Burke County Sheriff Alfonzo Williams is speaking out about his continuing battle with the Burke County Board of Commissioners and county manager over who controls the Sheriff’s Office budget.
At a press conference on June 9, Williams said he is tired of being micromanaged and wants the public to know what has gone on behind the scenes.
However, Burke County’s attorney, Barry Fleming, said the sheriff is attempting to exceed his authority and operate as his own island, free of complete transparency.
In May 2021, Williams filed what is known as a Writ of Mandamus asking the Superior Court to force County Manager Merv Waldrop to follow the law and allow Williams to fulfill his constitutional duties. The county responded with a countersuit.
Judge Jesse Stone ruled against the sheriff on a technicality, and so the case is now before the appeals court.
“I will push this matter all the way to the Georgia Supreme Court if need be,” Williams said.
Williams said the major issues with Waldrop began when he determined that he could save as much as $500,000 by outsourcing fleet maintenance, janitorial services and payroll instead of using those services through the county.
“We were paying $140 for an oil change when we can go around the corner to a locally owned business and pay $40 for the same service. I wanted to take those savings and use them where the rubber hits the road,” Williams said.
Instead, according to Williams, Waldrop accused Williams of being a spendthrift and basically seized roughly $750,000 from the sheriff’s budget, about the same amount of money allocated for services the sheriff wanted to outsource, meaning that if the sheriff wants to have the oil changed on a vehicle, then he basically has to ask Waldrop’s permission.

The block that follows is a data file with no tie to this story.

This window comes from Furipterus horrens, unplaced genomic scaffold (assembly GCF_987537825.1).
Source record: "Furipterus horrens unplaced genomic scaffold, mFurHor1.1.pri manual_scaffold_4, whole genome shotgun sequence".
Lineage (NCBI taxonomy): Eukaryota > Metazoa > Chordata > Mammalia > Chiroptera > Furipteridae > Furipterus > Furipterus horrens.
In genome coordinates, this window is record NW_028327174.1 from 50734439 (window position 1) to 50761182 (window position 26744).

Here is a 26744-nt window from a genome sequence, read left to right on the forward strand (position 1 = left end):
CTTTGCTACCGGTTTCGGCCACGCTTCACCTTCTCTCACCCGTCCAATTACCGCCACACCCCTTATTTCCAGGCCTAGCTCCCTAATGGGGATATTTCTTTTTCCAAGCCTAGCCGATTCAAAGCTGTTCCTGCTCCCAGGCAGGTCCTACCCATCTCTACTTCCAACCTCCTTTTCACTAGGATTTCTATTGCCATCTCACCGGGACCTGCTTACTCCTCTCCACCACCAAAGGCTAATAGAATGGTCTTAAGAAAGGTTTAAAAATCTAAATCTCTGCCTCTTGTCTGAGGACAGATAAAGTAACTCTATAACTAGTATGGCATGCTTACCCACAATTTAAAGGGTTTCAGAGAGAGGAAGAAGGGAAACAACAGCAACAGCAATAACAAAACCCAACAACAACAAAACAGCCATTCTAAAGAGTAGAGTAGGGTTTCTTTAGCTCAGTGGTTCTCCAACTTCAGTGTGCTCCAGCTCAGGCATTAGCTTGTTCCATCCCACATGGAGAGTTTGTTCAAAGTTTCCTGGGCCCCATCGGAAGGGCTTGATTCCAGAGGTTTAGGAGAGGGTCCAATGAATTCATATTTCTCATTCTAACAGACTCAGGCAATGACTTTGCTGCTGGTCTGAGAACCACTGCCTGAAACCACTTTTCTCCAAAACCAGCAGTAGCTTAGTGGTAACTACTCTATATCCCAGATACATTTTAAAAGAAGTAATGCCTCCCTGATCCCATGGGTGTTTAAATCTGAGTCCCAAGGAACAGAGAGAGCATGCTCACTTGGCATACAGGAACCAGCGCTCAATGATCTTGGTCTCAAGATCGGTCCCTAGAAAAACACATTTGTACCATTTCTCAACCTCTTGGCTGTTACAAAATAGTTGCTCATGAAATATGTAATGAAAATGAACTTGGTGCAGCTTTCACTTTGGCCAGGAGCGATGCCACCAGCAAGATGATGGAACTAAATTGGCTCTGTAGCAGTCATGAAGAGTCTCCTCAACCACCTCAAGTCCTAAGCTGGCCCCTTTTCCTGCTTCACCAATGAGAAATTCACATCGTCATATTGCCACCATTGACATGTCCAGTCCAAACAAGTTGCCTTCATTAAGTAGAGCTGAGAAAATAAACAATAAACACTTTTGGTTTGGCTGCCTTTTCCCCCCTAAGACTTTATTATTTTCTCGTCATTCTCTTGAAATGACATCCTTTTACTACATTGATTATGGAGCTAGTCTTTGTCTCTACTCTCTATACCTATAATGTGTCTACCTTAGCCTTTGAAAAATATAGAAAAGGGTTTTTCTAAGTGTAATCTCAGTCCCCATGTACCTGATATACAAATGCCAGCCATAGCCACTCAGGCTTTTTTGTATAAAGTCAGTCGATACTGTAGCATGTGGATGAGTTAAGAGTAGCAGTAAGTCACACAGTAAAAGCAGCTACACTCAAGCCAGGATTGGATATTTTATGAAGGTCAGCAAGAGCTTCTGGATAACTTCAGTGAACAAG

Williams said he has also been accused of hiding grant money and vigorously denies any such allegations.
In 2018, the Sheriff’s Office received a $500,000 donation from Georgia Power to add four additional road deputies to patrol Highway 23 (River Road) leading into Plant Vogtle. The stretch of highway had been the scene of multiple traffic fatalities prior to Williams’ administration.
According to Williams, when the funding began to peter out, and he was unsure if another donation was available, he asked Waldrop if the city could increase the budget and was told that he would need to lay off the deputies.
“My budget is $9.8 million. Meanwhile the budget for emergency management is $15 million and I was told to lay people off because I had too many deputies and cars on the streets,” Williams said.
Williams also maintains that his office receives $50,000 a year of federal Department of Housing and Urban Development funds through the Waynesboro Public Housing Authority to place more police presence at public housing developments and foster good will between the police and residents and that Waldrop wants to control how that money is spent.
Fleming begs to differ and said the sheriff is not telling the entire story.
“(Williams) wants to be entirely separate from the rest of the government, where he only has to show up once a year at budget time,” Fleming said.
According to Fleming, no one really cares where the sheriff goes to get oil changes, but state law does not allow him to create his own payroll department as it would require him to provide separate insurance and retirement plans.
“Also, the sheriff can’t go out and buy cars and insure them, his department is required by law to go through the county to purchase vehicles,” Fleming said. “Judge Stone has ruled that the sheriff has clearly attempted to exceed his authority.”
Fleming also said that, to his knowledge, no one in government has suggested Williams lay off deputies and that the Sheriff’s Office budget has nearly doubled since Williams took office in 2016.
In terms of the funding made available through donations and grants, Fleming said the sheriff has been less than forthcoming about how the money, especially the HUD funding was spent. According to Fleming, the outside auditor tasked with the county’s yearly audit was unaware the HUD funding existed.
According to Fleming, Williams at first refused to make credit card receipts available, then conceded to allow them to be viewed in his office but then canceled the meeting at the last moment.
The appeals court is expected to hear the case in the fall.